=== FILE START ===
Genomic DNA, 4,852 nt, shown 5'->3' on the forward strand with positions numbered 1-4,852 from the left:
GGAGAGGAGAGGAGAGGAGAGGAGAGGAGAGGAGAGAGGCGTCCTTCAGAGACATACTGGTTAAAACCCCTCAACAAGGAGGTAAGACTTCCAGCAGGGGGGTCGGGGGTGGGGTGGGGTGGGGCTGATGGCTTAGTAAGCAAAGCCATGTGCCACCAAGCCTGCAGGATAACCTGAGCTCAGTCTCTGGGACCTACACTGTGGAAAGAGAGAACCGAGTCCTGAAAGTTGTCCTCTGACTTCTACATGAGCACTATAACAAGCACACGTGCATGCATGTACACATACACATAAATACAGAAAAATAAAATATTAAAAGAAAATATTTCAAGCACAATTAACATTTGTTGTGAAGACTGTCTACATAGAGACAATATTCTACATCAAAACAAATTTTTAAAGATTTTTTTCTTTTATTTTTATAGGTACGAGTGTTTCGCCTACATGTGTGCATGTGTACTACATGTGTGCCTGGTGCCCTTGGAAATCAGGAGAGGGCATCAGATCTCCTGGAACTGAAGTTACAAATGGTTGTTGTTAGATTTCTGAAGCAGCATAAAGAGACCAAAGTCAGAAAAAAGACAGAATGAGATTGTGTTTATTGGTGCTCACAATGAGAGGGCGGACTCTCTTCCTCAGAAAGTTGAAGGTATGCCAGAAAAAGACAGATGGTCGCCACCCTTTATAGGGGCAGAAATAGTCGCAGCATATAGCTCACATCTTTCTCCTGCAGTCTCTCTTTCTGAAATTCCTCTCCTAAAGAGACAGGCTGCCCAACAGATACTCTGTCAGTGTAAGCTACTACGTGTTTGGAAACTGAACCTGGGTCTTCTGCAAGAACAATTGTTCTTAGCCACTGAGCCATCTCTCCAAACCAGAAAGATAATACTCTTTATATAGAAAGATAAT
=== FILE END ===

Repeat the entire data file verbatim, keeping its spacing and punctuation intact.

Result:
Genomic DNA, 4,852 nt, shown 5'->3' on the forward strand with positions numbered 1-4,852 from the left:
GGAGAGGAGAGGAGAGGAGAGGAGAGGAGAGGAGAGAGGCGTCCTTCAGAGACATACTGGTTAAAACCCCTCAACAAGGAGGTAAGACTTCCAGCAGGGGGGTCGGGGGTGGGGTGGGGTGGGGCTGATGGCTTAGTAAGCAAAGCCATGTGCCACCAAGCCTGCAGGATAACCTGAGCTCAGTCTCTGGGACCTACACTGTGGAAAGAGAGAACCGAGTCCTGAAAGTTGTCCTCTGACTTCTACATGAGCACTATAACAAGCACACGTGCATGCATGTACACATACACATAAATACAGAAAAATAAAATATTAAAAGAAAATATTTCAAGCACAATTAACATTTGTTGTGAAGACTGTCTACATAGAGACAATATTCTACATCAAAACAAATTTTTAAAGATTTTTTTCTTTTATTTTTATAGGTACGAGTGTTTCGCCTACATGTGTGCATGTGTACTACATGTGTGCCTGGTGCCCTTGGAAATCAGGAGAGGGCATCAGATCTCCTGGAACTGAAGTTACAAATGGTTGTTGTTAGATTTCTGAAGCAGCATAAAGAGACCAAAGTCAGAAAAAAGACAGAATGAGATTGTGTTTATTGGTGCTCACAATGAGAGGGCGGACTCTCTTCCTCAGAAAGTTGAAGGTATGCCAGAAAAAGACAGATGGTCGCCACCCTTTATAGGGGCAGAAATAGTCGCAGCATATAGCTCACATCTTTCTCCTGCAGTCTCTCTTTCTGAAATTCCTCTCCTAAAGAGACAGGCTGCCCAACAGATACTCTGTCAGTGTAAGCTACTACGTGTTTGGAAACTGAACCTGGGTCTTCTGCAAGAACAATTGTTCTTAGCCACTGAGCCATCTCTCCAAACCAGAAAGATAATACTCTTTATATAGAAAGATAAT